CloudBolt supports expiring both servers and resources, and configuring what happens to each upon expiration. In both cases, the server or resource is marked for expiration using the Expiration Date parameter.
Expiration of Servers¶
To indicate that a server should be expired on a particular date, it must have a value for the Expiration Date parameter. This value can be provided at provision time as described in the Order Form Customization section, or added to a previously-provisioned server using its Parameters tab.
Checks for expired servers are done using a shell script called expirescan.sh, which is run nightly using crontab by default. Administrators of the CB server can run an expire scan manually or change the crontab entry to a different schedule.
The behavior that should occur on expired servers is defined using the Pre-Expire Server and Post-Expire Server trigger points on the Expire tab of the Orchestration Actions page. You can make use of the given example actions, adapt them as desired, or develop your own, and also enable and disable as appropriate, in order to obtain the behavior your organization is looking for with expiring servers.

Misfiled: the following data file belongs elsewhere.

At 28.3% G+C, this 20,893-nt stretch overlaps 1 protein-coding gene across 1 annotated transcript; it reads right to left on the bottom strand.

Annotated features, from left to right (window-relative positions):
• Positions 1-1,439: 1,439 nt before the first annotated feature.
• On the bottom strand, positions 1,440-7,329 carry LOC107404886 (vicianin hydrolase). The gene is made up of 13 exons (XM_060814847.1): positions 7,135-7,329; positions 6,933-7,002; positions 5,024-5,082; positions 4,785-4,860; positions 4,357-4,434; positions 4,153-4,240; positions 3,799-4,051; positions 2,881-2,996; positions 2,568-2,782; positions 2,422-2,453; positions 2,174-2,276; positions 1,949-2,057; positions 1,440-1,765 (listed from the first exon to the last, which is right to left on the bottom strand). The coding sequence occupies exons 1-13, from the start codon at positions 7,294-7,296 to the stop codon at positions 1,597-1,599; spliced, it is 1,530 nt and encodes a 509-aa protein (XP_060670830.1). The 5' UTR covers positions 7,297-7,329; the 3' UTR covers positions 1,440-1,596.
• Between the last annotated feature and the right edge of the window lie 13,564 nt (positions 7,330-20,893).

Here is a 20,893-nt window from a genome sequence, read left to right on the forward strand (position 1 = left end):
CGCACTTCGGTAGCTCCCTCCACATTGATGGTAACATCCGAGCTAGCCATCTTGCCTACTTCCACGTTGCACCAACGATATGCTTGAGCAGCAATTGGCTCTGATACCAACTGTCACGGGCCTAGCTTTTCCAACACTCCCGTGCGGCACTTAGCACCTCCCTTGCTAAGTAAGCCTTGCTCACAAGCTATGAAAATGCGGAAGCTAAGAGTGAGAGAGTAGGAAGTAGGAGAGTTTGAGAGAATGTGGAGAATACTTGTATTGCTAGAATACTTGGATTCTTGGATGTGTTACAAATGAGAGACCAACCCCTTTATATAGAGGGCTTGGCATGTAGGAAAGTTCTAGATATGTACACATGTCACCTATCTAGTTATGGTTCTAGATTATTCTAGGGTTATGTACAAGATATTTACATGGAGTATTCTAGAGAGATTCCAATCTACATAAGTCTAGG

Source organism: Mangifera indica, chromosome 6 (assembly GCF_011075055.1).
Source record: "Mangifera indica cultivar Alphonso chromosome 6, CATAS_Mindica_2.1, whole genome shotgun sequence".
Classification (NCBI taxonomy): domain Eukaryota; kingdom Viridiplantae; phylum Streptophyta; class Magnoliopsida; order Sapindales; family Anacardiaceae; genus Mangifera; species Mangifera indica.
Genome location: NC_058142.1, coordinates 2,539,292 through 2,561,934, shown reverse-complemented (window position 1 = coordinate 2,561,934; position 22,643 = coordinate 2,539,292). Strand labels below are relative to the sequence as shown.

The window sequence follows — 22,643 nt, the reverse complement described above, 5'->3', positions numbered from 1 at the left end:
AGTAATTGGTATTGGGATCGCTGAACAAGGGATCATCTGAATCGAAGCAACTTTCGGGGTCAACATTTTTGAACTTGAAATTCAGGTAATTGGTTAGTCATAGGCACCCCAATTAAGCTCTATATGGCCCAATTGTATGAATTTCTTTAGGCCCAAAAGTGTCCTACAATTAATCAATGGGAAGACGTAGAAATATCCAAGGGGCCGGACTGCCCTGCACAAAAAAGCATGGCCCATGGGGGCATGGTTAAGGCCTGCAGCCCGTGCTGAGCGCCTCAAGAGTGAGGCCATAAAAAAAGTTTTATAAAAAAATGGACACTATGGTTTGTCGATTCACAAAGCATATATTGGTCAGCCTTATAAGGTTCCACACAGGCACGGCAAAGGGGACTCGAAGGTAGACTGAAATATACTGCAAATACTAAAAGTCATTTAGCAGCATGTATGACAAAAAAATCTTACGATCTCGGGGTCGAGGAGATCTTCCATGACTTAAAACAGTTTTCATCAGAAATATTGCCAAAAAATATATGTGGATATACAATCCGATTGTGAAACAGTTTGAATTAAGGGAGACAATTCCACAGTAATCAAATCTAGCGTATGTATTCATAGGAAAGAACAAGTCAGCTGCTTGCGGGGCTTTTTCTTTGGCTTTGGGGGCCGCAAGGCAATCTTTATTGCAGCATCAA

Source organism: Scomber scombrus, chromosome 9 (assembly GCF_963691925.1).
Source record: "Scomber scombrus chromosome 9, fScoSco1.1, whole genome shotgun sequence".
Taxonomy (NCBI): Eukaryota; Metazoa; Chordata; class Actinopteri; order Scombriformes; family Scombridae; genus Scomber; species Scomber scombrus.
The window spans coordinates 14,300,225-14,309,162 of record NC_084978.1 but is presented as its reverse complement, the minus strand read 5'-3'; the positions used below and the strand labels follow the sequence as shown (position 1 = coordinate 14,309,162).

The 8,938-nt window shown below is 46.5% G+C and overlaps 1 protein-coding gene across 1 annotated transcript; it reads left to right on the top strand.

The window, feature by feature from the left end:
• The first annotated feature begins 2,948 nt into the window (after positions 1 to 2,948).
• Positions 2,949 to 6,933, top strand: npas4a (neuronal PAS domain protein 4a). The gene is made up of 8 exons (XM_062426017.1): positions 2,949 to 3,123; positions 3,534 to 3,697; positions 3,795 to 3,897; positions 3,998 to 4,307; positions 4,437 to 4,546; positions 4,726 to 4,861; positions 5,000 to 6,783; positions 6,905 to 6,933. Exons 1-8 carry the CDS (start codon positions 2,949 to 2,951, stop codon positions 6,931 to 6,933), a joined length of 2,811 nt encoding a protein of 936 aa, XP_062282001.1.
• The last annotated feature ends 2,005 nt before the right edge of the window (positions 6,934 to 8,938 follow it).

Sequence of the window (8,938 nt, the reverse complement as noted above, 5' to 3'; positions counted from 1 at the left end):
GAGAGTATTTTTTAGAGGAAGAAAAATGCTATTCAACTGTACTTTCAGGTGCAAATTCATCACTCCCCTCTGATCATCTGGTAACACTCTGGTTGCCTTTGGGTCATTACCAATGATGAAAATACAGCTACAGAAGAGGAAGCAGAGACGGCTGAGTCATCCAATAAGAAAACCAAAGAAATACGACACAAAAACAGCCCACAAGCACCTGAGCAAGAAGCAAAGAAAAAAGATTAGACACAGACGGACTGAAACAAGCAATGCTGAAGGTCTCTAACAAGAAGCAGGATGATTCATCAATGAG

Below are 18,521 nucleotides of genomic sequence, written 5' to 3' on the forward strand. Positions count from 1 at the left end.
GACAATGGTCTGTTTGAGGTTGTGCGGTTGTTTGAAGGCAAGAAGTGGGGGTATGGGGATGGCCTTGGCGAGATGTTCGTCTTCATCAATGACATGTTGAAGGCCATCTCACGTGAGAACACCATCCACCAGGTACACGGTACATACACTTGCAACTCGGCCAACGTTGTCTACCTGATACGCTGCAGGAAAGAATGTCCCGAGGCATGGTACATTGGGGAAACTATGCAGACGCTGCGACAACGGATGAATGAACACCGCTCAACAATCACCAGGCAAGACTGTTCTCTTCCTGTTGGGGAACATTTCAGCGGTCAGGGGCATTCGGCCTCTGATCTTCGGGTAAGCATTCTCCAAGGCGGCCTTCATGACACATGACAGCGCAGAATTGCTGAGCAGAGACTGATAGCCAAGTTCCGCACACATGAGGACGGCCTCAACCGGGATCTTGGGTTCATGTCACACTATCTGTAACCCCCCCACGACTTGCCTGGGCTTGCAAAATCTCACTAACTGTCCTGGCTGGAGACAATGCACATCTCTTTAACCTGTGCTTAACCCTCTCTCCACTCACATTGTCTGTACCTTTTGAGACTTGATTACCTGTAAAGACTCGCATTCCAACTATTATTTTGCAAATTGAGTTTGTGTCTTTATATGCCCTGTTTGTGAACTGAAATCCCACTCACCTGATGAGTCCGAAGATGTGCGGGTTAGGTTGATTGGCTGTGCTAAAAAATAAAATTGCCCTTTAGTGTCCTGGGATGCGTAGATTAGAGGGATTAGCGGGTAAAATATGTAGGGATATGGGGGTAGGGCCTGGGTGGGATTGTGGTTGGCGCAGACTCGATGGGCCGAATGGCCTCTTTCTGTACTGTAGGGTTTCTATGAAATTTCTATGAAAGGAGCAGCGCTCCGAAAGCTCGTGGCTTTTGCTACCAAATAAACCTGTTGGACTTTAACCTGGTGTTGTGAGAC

Expiration of Resources¶
To tell CloudBolt that a deployed resource should be expired on a particular date, give it a value for the Expiration Date parameter. This parameter can be provided at order time using Blueprint-level Parameters, or added to an existing resource using its Parameters tab.
Checking for expired resources is done with a rule that comes with CloudBolt out-of-the-box, but is disabled by default. If enabled, the rule will run on a schedule with the other rules based on a crontab entry. It can also be run manually. See the Rules section for more information.
The condition portion of the rule contains the logic for determining which resources have expired, but does not actually do anything with them. You can edit as necessary, but most of the logic you’re interested in will likely live in the then action(s).
Configuring what should happen with expired resources is done using the then action(s) of the Expire Resources rule. An example has been provided that sends warning emails to resource owners and potentially deletes resources that have been expired for more than a threshold number of days (defaults to 30). You can make use of that example, adapt it as necessary, or develop your own action(s), and also enable and disable as appropriate, in order to obtain the behavior your organization is looking for with expiring resources.